October Intention 2017
We must pray for those affected by recent natural disasters, to give strength
to the victims and those who strive to assist them in rebuilding their lives. We must pray that man may re-think harmful policies which may be contributing directly and indirectly to such mayhem visited upon fellow human beings.
We are fortunate to inhabit a wonderful planet, which, together with the surrounding air and the brilliance of the sun and the pull of the moon, sustains us through our own natural lives. It provides us with the raw materials and
allows us within reason and ingenuity to use them to the best of our advantage. But the earth is a living, reactionary organism, constantly in motion, and occasionally, perhaps subjected to the cosmic swats of the hand, from the greater universe. These factors
alone have resulted in past and more recent catastrophic events.
The third worst earthquake disaster in the world happened in the year 526. This major earthquake hit Syria, and Antioch with a death toll between 250, 000 and 300,000 people. In most recent
times, we have graphic images in our minds of the impacts of Hurricanes Irma and Harvey, with their trails of deaths, destruction and damage. We have also seen how the people in Nepal have suffered and are suffering, as we write, under the impact of this year's
monsoon season.[ Siobhan McGee, CEO, ActionAid Ireland] Nearer to home, did we ever think that we would wake up in Ireland to news of washed-away bridges, landslides and sink-holes in Donegal, in the middle of Summer?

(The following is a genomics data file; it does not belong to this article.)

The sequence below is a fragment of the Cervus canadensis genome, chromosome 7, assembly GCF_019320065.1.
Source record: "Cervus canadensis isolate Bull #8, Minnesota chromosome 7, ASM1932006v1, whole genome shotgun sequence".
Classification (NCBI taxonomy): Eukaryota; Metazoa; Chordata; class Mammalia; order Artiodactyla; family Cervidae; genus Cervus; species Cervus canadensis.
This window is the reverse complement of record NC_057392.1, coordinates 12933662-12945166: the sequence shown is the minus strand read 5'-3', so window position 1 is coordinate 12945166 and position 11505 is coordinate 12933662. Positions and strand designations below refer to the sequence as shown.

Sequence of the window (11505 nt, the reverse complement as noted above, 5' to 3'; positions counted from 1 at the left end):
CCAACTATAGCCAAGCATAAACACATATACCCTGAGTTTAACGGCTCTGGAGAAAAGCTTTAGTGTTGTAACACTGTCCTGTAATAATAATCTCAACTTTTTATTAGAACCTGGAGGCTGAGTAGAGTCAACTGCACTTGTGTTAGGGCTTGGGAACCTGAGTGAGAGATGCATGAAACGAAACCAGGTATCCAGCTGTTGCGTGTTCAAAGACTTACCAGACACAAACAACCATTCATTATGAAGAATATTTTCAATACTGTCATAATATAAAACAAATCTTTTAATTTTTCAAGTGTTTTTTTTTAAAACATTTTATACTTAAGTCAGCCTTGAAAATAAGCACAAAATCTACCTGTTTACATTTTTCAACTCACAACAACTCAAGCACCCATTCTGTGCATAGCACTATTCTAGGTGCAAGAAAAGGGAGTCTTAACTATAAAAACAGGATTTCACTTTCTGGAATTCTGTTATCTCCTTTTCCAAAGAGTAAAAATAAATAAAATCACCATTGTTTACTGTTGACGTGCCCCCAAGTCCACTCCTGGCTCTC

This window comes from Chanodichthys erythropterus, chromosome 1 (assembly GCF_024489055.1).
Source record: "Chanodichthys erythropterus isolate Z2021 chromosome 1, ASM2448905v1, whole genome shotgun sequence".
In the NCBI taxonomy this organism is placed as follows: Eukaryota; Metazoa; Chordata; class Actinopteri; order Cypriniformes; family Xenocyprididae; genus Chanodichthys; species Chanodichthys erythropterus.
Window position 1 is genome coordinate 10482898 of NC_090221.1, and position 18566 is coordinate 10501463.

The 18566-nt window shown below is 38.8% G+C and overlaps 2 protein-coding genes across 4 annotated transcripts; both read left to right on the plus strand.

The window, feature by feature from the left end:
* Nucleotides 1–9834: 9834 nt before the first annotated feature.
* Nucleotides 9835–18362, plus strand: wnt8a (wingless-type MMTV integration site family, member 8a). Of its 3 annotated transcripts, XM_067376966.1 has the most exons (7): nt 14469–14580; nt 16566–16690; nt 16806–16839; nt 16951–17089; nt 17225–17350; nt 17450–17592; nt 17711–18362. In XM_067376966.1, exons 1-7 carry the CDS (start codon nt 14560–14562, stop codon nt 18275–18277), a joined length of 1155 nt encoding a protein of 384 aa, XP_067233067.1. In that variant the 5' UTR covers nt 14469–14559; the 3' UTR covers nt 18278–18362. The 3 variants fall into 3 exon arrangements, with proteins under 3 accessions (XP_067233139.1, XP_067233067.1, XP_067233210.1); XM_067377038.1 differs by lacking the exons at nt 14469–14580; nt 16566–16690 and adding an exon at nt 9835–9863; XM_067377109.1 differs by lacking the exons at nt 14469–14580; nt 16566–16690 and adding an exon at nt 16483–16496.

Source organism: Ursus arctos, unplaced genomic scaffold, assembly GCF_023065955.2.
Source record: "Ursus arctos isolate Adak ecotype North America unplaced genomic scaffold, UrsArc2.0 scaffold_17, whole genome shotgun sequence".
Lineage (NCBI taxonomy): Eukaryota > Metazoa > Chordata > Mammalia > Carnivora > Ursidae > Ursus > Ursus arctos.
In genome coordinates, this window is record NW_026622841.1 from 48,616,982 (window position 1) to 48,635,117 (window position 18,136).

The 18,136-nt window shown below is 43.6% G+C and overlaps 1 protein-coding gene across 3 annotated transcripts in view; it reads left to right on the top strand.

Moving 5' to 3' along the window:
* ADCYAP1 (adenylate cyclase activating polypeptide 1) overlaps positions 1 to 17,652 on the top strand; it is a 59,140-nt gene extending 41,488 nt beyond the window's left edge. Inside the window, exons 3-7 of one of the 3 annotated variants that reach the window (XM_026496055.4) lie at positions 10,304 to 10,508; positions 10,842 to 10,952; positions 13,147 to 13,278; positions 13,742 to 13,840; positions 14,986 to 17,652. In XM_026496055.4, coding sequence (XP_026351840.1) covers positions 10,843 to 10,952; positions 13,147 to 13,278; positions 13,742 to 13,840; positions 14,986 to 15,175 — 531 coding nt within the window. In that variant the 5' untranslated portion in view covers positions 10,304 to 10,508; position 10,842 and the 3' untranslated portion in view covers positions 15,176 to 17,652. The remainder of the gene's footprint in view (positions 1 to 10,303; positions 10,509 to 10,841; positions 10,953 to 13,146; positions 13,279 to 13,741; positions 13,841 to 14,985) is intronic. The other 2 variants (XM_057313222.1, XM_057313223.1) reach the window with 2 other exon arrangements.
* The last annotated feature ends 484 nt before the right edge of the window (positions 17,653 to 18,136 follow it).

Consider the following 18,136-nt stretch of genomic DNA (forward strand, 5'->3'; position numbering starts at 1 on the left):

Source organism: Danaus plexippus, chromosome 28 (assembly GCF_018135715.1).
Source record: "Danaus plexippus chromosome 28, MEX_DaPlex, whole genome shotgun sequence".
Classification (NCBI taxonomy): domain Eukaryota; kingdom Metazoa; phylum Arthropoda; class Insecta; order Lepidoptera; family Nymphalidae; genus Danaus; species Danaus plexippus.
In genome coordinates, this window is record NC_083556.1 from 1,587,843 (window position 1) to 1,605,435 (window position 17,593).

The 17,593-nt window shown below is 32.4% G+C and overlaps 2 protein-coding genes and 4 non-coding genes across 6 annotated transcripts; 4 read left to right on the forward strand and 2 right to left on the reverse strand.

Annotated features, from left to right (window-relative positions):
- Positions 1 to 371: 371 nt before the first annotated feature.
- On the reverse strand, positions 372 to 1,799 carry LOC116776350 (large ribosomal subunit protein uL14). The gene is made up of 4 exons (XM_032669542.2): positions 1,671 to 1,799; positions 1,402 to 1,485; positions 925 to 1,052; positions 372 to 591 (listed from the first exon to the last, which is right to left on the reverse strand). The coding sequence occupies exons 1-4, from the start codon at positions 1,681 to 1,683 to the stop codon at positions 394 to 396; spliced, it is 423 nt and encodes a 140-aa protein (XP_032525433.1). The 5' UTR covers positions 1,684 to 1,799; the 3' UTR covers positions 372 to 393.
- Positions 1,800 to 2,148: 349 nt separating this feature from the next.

The Plundering of Our Common Home
Perhaps some such future event will be so destructive as to impact on the life of every human on the planet, as it may have done in the past. But within our own hands, and by our own inventiveness, we appear to be set on a parallel course of self-destruction.,
which is unforgiveable.
We should take heed of the warnings that are emanating from several sources about holes in the ozone layer, the impact of the destruction of our rain forests, pollution, and the increasing threat of nuclear confrontation. When
our world leaders appear to be moved to come together to attempt to cut back on 'harmful emissions', we must believe that they access to some terrifying information in order to do so.
Certainly, Pope Francis is very worried and has written a wonderful
letter to us On Care for Our Common Home.[ Papa-francesco 20150524 enciclica laudato si] In this encyclicle, he quotes Saint Francis of Assisi who greatly personified our planet as being like 'a sister with whom we share our life and a beautiful mother who
opens her arms to embrace us.' How do we reward this person who envelops us? In anguish, Pope Francis states that we have irresponsibly used and abused the goods with which she has been endowed; we have come to see ourselves as her lords and masters, entitled
to plunder her at will.
These are powerful images but we stand rightly accused. Referencing Patriarch Bartholomew, the Pontiff asks us to repent and to acknowledge how each of us, however small, has disfigured and destroyed creation: "To commit a crime